A knock on the door in the middle of the night

As uneasy as it made me, imagine what it feels like for a lone police officer

I was abruptly awakened at 4 a.m. one recent Monday morning by a loud banging on my front window.

Startled, I got out of bed to investigate and saw a woman peering through the window into my darkened living room.

Considering the time, I was a little reluctant to go to my front door to see what the cause was for my much-needed sleep to be so rudely interrupted, but I noticed a police car in my driveway through the window as I approached the door.

The woman banging on my window was an RCMP officer and the quick conversation that we had while I stood there in my underwear has been playing over in my mind ever since.

Although I was agitated at being forced to answer my door in the wee hours of the morning, I learned a long time ago in my younger years that it’s never a good idea to be belligerent with the police, so I politely asked her what the problem was.

She said she was tracking a person, whose name now eludes me, by using the tracking devise on his cellphone and she had followed the signal right to my house.

I knew that rescue authorities sometimes use cellphone tracking devices to locate people lost in the woods, and I’d jokingly been warned in the past that if you’re on the run from the police, you should ditch your cellphone as soon as possible.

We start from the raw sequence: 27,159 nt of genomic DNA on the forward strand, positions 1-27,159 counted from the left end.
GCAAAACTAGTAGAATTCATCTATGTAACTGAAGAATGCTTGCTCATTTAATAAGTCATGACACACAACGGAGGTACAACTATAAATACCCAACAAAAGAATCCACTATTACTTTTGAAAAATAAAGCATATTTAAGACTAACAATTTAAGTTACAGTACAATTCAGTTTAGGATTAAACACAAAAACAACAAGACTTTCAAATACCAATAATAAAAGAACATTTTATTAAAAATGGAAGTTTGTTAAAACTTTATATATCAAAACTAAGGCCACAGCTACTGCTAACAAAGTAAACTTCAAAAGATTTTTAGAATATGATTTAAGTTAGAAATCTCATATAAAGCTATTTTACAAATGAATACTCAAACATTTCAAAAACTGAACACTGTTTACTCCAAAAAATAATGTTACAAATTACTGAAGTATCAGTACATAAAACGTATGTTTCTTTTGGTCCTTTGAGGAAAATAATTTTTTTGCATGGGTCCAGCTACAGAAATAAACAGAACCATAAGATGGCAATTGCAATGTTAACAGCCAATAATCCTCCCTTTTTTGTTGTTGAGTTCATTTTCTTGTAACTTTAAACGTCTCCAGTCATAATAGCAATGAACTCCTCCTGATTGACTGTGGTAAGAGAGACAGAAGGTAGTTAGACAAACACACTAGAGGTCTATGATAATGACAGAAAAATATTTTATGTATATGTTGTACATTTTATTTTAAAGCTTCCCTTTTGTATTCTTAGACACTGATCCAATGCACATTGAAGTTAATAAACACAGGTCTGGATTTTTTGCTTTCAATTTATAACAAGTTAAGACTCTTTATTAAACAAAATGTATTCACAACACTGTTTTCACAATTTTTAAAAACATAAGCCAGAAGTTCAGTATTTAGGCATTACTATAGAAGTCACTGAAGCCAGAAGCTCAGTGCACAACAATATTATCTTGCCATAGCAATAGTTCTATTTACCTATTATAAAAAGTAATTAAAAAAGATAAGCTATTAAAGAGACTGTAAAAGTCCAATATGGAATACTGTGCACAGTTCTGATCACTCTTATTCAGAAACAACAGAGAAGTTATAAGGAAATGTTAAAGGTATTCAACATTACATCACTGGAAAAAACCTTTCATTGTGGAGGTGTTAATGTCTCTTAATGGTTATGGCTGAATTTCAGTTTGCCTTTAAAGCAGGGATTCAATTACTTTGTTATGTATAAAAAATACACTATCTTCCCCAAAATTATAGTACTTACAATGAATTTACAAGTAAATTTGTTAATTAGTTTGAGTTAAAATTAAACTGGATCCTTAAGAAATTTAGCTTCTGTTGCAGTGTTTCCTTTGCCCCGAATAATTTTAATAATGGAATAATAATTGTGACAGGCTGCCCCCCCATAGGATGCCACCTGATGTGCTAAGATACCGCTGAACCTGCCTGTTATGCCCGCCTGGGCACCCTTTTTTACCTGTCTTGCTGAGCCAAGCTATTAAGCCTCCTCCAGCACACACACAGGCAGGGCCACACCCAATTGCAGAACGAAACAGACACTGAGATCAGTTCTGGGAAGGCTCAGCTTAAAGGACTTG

But having some kind of fugitive tracked right to my door in the middle of the night was the first time I’d seen a cellphone used for such a purpose.

The officer asked if I knew the person, to which I replied that I didn’t and that I live alone and the only living creatures in my house at the time was myself and a cat.

In my state of undress, the officer didn’t ask for identification, but did ask for my name, which she quickly scribbled into her note pad for later verification.

She then asked if it was OK to take a look around my backyard, which I allowed.

I was heading straight back to bed to resume my night’s rest when it occurred to me that the officer was alone in the backyard searching the bushes with her flashlight in the middle of the night.

I figured it could have been a good opportunity for an ambush of the lone officer, so I watched her quick search of the yard through a back window until she was satisfied that there was no one hiding there and left in her patrol car to look further up the street.

Although I thought the officer was brave to start banging on a window of an unknown house in the middle of the night all alone, and then search the backyard by herself as well, I had to wonder about the RCMP’s safety standards these days.

There was a time when the police would always work in pairs, but I guess budget constraints have seen this practice cut back.

Small wonder then that the RCMP experience high incidences of officers having to take time off due to stress these days.

It’s something to think about at 4 a.m.

(Robert Barron is a reporter with the Cowichan Valley Citizen. He can be reached at Robert.Barron@cowichanvalleycitizen.com).